Chavín cultureEdit

The Chavín, a South American preliterate civilization, established a trade network and developed agriculture by 900 BCE, according to some estimates and archeological finds. Artifacts were found at a site called Chavín in modern Peru at an elevation of 3,177 meters. The Chavín civilization spanned from 900 to 300 BCE.

ChibchasEdit

The Chibcha linguistic communities were the most numerous, the most territorially extended and the most socio-economically developed of the pre-Hispanic Colombians. By the 3rd century, the Chibchas had established their civilization in the northern Andes. At one point, the Chibchas occupied part of what is now Panama, and the high plains of the Eastern Sierra of Colombia. The areas which they occupied in Colombia were the present-day Departments of Santander (North and South), Boyacá and Cundinamarca. This is where the first farms and industries were developed. It is also where the independence movement originated. They are currently the richest areas in Colombia. The Chibcha developed the most populous zone between the Mayan and Inca empires. Next to the Quechua of Peru and the Aymara in Bolivia, the Chibcha of the eastern and north-eastern Highlands of Colombia developed the most notable culture among the sedentary indigenous peoples in South America.

In the Oriental Andes, the Chibcha comprised several tribes who spoke the same language (Chibchan). They included the following: the Muisca, Guane, Lache, Cofán, and Chitareros.

MocheEdit

The Moche thrived on the north coast of Peru approximately 1,500–2,000 years ago. The heritage of the Moche is seen in their elaborate burials. Some were recently excavated by UCLA's Christopher B. Donnan in association with the National Geographic Society.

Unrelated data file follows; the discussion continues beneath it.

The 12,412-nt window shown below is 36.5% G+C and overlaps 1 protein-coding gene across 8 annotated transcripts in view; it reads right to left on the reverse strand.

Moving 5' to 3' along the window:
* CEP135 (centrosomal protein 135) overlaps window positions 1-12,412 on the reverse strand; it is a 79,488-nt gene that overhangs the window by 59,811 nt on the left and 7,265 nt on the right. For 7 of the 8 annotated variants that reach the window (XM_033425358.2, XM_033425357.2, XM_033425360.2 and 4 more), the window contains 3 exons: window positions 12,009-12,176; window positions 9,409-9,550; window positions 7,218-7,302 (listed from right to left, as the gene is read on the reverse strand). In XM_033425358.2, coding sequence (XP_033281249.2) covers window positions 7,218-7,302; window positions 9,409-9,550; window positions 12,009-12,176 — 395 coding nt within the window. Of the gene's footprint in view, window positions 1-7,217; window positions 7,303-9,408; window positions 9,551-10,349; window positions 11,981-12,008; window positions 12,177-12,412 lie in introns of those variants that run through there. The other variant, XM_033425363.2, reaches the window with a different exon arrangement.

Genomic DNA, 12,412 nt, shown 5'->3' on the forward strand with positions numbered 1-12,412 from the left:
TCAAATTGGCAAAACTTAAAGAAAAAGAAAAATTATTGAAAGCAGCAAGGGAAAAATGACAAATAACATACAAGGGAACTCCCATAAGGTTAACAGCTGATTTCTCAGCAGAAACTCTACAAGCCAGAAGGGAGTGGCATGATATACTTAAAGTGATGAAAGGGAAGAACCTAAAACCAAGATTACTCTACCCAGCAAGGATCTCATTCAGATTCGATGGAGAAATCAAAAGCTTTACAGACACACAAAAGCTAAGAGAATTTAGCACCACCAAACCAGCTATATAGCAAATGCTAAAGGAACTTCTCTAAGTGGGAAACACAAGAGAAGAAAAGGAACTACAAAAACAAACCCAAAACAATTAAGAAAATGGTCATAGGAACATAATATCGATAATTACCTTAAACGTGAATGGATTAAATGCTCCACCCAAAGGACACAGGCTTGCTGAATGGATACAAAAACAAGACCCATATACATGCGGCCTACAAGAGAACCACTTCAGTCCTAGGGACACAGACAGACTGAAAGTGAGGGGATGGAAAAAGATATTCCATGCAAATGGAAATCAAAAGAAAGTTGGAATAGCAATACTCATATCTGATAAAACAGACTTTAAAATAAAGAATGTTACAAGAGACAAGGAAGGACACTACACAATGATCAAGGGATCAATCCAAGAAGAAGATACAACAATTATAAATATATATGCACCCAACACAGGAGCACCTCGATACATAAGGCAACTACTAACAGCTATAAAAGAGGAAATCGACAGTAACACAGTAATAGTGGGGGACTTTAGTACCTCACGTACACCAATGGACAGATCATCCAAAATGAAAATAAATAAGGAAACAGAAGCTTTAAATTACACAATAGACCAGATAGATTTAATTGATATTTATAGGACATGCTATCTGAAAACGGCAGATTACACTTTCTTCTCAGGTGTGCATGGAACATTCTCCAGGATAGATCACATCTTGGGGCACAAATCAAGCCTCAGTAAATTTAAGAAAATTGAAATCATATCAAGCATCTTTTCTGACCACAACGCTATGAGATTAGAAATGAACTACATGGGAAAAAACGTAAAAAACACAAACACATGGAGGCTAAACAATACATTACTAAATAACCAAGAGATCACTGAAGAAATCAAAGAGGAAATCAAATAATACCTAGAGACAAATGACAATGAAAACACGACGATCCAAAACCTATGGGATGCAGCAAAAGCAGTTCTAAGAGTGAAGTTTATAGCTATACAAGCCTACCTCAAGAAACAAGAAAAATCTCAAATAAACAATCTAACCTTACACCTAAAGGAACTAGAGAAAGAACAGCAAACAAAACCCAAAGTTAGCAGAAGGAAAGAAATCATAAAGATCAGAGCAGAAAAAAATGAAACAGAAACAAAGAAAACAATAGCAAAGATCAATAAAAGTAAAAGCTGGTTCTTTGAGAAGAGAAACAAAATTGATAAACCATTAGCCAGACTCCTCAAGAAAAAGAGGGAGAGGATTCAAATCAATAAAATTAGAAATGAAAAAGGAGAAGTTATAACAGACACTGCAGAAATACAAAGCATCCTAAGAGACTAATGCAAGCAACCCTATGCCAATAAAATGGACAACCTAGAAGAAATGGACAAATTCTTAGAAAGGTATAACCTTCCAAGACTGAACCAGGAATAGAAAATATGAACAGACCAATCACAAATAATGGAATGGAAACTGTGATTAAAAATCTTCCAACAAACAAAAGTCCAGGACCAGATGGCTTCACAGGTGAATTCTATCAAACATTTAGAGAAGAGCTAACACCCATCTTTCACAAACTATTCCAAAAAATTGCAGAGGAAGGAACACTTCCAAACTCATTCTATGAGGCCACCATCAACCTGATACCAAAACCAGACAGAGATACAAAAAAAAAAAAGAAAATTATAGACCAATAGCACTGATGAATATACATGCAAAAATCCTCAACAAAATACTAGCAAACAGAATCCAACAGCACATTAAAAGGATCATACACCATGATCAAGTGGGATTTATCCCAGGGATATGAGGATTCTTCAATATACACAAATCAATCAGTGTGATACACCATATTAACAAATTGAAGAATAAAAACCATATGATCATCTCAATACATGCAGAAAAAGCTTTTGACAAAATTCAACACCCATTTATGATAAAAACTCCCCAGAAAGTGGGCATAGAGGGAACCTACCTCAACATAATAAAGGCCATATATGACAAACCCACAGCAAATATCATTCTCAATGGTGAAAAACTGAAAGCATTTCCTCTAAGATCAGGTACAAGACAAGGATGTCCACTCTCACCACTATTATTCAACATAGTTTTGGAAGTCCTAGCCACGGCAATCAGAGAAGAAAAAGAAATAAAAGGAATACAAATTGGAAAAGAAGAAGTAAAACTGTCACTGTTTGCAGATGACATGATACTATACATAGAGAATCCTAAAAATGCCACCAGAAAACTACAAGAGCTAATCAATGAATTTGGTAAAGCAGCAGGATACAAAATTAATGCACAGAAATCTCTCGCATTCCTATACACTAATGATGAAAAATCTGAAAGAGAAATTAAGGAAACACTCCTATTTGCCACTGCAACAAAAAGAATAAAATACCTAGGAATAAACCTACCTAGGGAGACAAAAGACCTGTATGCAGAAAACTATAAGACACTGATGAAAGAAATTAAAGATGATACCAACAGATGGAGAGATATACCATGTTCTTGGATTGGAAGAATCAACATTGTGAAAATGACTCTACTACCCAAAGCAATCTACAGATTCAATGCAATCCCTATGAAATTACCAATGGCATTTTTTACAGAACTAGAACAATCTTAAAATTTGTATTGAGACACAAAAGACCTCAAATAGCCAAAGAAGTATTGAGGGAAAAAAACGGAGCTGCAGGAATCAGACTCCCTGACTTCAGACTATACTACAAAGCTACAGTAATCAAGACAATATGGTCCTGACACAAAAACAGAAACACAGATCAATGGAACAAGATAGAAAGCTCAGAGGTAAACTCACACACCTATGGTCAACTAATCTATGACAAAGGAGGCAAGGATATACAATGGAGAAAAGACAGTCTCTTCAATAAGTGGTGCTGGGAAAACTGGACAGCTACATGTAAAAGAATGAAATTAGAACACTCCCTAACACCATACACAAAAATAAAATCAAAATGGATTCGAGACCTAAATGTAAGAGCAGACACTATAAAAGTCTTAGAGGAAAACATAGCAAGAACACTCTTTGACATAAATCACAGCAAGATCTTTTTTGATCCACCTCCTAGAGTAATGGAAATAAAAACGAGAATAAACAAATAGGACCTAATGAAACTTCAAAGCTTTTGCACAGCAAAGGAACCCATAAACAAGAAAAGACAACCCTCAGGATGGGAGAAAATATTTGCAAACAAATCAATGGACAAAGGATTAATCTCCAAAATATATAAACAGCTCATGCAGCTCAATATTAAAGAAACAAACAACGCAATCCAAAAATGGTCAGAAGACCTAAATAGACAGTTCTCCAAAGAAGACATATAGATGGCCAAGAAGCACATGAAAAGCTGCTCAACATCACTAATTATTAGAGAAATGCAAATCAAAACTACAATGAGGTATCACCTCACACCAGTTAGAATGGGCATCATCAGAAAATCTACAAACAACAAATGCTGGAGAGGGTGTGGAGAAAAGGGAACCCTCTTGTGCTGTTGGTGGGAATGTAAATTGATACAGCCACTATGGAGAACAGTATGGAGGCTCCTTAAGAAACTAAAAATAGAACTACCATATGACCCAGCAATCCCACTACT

As skilled artisans, the Moche were a technologically advanced people. They traded with distant peoples such as the Maya. What has been learned about the Moche is based on study of their ceramic pottery; the carvings reveal details of their daily lives. The Larco Museum of Lima, Peru has an extensive collection of such ceramics. They show that the people practiced human sacrifice, had blood-drinking rituals, and that their religion incorporated non-procreative sexual practices (such as fellatio).

=Inca EmpireEdit

Holding their capital at the great cougar-shaped city of Cuzco, the Inca civilization dominated the Andes region from 1438 to 1533. Known as Tawantinsuyu, or "the land of the four regions", in Quechua, the Inca civilization was highly distinct and developed. Inca rule extended to nearly a hundred linguistic or ethnic communities, some 9 to 14 million people connected by a 25,000 kilometer road system. Cities were built with precise, unmatched stonework, constructed over many levels of mountain terrain. Terrace farming was a useful form of agriculture. There is evidence of excellent metalwork and even successful brain surgery in Inca civilization.


The iconic Machu Picchu, symbol of the Inca civilization.

CambebaEdit

Also known as the Omagua, Umana and Kambeba, the Cambeba are an indigenous people in Brazil's Amazon valley. The Cambeba were a populous, organized society in the late Pre-Columbian era whose population suffered steep decline in the early years of the Columbian Exchange. The Spanish explorer Francisco de Orellana traversed the Amazon River during 16th Century and reported densely populated regions running hundreds of kilometers along the river. These populations left no lasting monuments, possibly because they used local wood as their construction material as stone was not locally available. While it is possible Orellana may have exaggerated the level of development among the Amazonians, their semi-nomadic descendants have the odd distinction among tribal indigenous societies of a hereditary, yet landless, aristocracy. Archaeological evidence has revealed the continued presence of semi-domesticated orchards, as well as vast areas of land enriched with terra preta. Both of these discoveries, along with Cambeba ceramics discovered within the same archaeological levels suggest that a large and organized civilization existed in the area.

AttributionEdit

"Pre-Columbian Era-South America" (Wikipedia) http://en.wikipedia.org/wiki/Pre-Columbian_era#South_America